Lower volumes, revenue dampen CN’s third-quarter profit
CP announces strategic, multi-year rail agreement with A.P. Moller - Maersk
$1 billion Mexico-Canada rail link proposed
CP to own Detroit River Rail Tunnel in $312M deal
Vancouver port rail dwell times rise on Asia import surge
Canadian National ‘pleased’ as rail blockade ends
VIA Rail extends the suspension of the Canadian and the Ocean
Alberta – Alaska railway surveying to proceed
Tractor driver facing charges for train crash
Canadian National Railway orders 50 all-electric trucks for intermodal fleet
Canadian National announced that it will be forced to shut down significant parts of its Canadian network imminently unless the blockades on its rail lines are removed.
A public statement from the individuals blocking the lines explained that their actions are in solidarity with the pipeline opposition movement and are unrelated to CN’s activities.
The blockades near Belleville, ON, on CN’s only eastern link between Western Canada and Eastern Canada and between Eastern Canada and the US Mid-West and on CN’s northern mainline in B.C. between Prince George and Prince Rupert, are impacting all Canadians’ ability to move goods and enable trade. There are currently no movements of any trains, freight or passenger, at both those locations. Hundreds of trains have been canceled since the blockades began five days ago. The impact is also being felt beyond Canada’s borders and is harming the country’s reputation as a stable and viable supply chain partner.
“It’s not just passenger trains that are impacted by these blockades, it’s all Canadian supply-chains” said JJ Ruest, president and chief executive officer at CN. “We are currently parking trains across our network, but due to limited available space for such, CN will have no choice but to temporarily discontinue service in key corridors unless the blockades come to an end.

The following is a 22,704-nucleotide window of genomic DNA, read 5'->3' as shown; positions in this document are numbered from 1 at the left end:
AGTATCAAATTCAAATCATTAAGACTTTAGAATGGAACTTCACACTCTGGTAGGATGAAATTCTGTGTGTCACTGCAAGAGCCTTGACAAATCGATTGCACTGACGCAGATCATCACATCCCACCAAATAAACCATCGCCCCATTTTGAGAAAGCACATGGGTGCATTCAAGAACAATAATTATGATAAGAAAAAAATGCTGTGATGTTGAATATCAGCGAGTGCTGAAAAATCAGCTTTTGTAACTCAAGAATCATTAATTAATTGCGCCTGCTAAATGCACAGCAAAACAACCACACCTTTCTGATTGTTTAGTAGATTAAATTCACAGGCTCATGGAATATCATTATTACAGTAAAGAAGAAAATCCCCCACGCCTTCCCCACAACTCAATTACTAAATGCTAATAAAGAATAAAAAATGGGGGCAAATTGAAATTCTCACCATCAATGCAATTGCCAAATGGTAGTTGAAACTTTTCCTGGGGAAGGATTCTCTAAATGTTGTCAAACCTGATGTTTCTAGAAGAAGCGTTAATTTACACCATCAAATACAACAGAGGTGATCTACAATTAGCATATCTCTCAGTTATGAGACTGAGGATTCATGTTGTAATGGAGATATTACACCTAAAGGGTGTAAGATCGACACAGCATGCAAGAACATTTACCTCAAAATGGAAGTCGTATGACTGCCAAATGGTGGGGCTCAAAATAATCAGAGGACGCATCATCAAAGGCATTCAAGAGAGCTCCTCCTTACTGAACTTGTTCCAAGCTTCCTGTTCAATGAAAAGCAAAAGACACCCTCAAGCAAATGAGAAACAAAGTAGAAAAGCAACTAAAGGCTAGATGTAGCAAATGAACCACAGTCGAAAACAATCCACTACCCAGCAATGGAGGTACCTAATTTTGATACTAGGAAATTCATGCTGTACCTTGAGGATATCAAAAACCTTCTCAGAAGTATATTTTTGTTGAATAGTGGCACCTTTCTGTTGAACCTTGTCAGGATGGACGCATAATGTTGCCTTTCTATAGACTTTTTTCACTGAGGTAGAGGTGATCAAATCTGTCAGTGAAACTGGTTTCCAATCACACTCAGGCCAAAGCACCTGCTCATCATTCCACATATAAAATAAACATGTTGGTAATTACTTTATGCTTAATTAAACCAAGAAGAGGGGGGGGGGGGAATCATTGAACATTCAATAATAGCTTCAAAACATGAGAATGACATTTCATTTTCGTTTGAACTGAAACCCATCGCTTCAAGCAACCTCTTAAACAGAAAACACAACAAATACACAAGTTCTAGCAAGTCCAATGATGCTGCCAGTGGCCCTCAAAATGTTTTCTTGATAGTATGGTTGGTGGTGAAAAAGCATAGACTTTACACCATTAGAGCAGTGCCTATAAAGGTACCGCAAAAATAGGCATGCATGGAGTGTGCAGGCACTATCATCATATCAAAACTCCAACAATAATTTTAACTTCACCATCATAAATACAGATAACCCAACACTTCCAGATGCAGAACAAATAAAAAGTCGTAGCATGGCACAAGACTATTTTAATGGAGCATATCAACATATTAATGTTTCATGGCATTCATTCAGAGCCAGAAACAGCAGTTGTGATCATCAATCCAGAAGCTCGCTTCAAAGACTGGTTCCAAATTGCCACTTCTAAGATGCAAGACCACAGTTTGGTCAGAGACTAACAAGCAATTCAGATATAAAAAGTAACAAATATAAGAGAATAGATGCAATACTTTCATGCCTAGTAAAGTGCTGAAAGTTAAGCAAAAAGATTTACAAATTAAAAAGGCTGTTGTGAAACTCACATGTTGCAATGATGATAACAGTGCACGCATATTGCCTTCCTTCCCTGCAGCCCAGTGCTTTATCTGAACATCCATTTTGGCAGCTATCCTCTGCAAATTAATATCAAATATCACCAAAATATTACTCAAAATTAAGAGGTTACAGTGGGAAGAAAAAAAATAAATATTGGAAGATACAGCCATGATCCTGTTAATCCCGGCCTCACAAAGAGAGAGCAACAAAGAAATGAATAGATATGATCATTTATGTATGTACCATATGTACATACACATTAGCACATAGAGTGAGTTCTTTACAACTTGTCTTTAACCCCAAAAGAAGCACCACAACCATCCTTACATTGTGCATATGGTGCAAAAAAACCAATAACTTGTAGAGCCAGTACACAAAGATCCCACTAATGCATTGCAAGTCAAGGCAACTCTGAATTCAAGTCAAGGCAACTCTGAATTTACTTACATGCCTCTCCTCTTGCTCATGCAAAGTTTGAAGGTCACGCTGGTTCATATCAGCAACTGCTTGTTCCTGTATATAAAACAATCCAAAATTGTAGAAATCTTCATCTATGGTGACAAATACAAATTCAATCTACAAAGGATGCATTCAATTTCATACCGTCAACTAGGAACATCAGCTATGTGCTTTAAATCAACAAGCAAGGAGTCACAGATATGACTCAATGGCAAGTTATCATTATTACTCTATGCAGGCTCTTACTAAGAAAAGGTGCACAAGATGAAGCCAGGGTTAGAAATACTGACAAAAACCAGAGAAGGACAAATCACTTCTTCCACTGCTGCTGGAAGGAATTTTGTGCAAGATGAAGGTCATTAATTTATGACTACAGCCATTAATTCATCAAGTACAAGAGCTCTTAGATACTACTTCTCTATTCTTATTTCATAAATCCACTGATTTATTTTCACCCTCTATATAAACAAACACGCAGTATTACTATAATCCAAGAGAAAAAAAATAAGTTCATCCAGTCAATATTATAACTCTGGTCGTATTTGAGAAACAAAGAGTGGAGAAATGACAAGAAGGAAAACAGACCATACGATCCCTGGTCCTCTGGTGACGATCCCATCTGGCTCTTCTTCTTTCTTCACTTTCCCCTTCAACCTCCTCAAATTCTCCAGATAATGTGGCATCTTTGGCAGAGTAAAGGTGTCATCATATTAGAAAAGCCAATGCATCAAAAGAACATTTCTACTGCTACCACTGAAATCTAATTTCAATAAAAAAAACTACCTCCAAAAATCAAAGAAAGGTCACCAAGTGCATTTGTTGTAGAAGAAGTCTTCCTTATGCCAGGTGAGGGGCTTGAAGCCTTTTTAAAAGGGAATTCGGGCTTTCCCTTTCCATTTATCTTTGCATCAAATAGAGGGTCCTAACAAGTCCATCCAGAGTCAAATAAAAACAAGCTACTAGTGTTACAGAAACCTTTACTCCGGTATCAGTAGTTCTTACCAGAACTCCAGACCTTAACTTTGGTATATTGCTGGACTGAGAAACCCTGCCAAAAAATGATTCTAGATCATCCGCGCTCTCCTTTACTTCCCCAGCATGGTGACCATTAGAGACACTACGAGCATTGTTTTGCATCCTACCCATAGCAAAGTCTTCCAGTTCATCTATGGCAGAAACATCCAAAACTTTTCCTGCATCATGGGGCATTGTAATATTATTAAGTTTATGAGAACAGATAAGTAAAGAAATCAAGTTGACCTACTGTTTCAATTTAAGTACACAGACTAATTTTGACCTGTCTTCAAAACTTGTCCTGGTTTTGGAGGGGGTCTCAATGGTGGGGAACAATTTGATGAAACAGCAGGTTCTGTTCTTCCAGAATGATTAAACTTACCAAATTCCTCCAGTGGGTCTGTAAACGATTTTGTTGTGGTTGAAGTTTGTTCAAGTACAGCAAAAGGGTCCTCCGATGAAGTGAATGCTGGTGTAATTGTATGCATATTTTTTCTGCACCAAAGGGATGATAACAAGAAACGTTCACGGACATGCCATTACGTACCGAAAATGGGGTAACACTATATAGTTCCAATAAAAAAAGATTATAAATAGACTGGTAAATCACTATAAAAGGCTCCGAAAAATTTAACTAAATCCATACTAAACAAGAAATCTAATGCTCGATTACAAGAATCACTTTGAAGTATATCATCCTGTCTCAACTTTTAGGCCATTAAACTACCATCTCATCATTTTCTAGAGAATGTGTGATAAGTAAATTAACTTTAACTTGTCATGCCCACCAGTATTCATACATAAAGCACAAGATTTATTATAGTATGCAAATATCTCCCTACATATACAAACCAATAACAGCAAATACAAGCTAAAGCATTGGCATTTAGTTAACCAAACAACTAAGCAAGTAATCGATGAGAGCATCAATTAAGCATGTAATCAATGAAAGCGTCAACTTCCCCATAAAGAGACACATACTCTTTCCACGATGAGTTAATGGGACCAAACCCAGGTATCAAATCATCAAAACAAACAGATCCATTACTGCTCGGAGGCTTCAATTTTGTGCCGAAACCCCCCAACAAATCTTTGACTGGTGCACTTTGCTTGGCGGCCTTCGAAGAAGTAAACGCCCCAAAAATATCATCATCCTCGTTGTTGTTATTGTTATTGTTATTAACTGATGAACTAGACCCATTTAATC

“Intermodal containers carrying perishable goods including food and consumer items, Canadian grain, deicing fluid at airports, construction materials, propane to Quebec and Atlantic Canada, natural resources creating rural jobs across Canada such as lumber, aluminum, coal and propane; all of these commodities are already impacted and will see their movements even more diminished. Factories and mines will be soon faced with very difficult decisions. The Port of Prince Rupert is effectively already shutdown. The Ports of Montreal and Halifax are also already feeling the impact of these blockades which will have a trickledown effect on consumer goods in the next few weeks,” added Ruest.
“We have obtained court injunctions for both locations and we are working with local enforcement agencies to enforce the orders. We have also engaged with customers, industry associations as well as officials in Ottawa and across Canada to explain to them the consequences and material impact that shutting down the railroad will have on their constituents,” concluded Ruest.
A Canadian National news release.
More RT&S Class 1 stories
For the latest railroad news, please visit rtands.com.
The post Canadian National forced to shut down parts of network due to blockades appeared first on Railway Track and Structures.
This article first appeared on www.rtands.com
About this website
Railpage version 3.10.0.0037
All logos and trademarks in this site are property of their respective owner. The comments are property of their posters, all the rest is © 2003-2020 Interactive Omnimedia Pty Ltd.
You can syndicate our news using one of the RSS feeds.